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Tips on Dealing With Snow and Ice

Tips on Dealing With Snow and Ice

When temperatures drop it is important that you are prepared. The same can be said for dealing with a snowstorm, as the more snow there is on the ground, the more dangerous your daily commute becomes. Luckily, you can follow a few tips in the winter that will help keep you and your family safe.

Purchase Winter Tires

If you live in an area that has multiple major snowfalls annually, winter tires are a must. Winter tires are built with softer rubber than traditional tires, which provides better traction in the snow and ice. Adding snow tires allows you to handle your car better and stop more rapidly on snow and ice. Taking this step could easily prevent a major accident. Although these tires will cost you some money, the added safety that they provide is well worth it.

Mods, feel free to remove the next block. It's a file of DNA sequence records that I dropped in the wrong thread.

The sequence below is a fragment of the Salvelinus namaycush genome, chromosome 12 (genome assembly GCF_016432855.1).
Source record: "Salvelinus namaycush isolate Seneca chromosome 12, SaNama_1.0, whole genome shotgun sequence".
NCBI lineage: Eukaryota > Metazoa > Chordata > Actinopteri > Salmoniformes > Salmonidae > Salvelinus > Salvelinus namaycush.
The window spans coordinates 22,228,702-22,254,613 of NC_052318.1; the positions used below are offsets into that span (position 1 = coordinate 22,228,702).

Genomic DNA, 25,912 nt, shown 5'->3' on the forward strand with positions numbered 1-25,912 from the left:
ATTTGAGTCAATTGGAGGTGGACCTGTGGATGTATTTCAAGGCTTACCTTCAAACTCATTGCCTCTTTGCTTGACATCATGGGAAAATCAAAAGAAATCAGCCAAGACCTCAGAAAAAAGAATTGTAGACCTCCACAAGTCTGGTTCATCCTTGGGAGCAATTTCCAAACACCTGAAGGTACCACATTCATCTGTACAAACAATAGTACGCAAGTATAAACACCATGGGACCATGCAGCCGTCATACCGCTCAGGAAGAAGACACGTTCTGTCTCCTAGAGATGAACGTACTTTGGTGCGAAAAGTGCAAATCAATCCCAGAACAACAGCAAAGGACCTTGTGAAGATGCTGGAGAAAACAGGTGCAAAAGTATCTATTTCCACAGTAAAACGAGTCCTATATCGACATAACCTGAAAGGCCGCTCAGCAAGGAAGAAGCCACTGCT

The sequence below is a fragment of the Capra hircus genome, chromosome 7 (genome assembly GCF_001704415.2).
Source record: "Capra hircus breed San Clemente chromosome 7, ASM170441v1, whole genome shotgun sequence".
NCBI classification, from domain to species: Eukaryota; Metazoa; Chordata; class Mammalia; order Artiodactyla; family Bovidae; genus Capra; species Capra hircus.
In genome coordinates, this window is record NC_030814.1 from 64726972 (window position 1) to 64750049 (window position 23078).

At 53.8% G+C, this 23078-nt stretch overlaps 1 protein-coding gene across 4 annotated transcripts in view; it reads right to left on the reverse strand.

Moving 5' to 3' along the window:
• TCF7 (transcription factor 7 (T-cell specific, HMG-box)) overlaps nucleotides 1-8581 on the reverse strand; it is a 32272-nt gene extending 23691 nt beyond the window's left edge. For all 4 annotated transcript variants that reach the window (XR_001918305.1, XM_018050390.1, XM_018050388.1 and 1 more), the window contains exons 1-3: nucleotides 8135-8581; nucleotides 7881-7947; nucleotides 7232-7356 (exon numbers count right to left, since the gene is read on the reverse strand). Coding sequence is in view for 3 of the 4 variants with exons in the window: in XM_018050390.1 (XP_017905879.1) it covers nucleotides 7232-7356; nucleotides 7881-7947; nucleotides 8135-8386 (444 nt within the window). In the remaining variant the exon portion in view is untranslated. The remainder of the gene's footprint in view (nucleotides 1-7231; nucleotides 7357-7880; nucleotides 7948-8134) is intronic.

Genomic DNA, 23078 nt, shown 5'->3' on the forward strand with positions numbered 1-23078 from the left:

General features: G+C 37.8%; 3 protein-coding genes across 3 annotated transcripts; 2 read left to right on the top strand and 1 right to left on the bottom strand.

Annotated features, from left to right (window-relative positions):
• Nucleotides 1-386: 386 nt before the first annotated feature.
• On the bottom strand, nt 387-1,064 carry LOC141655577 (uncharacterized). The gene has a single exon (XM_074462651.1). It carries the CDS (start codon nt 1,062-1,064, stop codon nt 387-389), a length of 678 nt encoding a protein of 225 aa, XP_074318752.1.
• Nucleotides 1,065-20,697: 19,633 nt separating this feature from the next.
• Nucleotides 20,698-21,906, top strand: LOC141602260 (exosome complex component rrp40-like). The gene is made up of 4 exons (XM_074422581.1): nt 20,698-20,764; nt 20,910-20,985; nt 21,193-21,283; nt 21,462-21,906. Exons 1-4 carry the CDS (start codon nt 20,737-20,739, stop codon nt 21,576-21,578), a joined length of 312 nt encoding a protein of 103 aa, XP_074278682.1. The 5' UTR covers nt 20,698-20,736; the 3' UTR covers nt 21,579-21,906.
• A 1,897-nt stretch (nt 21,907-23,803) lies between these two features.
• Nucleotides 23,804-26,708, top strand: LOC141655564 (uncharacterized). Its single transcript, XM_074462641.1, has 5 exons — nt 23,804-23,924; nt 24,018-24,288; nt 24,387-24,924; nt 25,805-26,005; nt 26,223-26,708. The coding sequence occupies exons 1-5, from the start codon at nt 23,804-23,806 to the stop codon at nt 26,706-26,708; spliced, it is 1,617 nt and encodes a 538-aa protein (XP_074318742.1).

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Give Yourself Time

When traveling in the snow and ice, always make sure that you give yourself extra time. If your daily commute normally takes 20 minutes, give yourself 30 so that you do not have to rush. Keep in mind that the posted speed limits are for ideal driving conditions. As a result, you should slow down in the snow to give yourself enough time to stop.

Make Sure That You Can See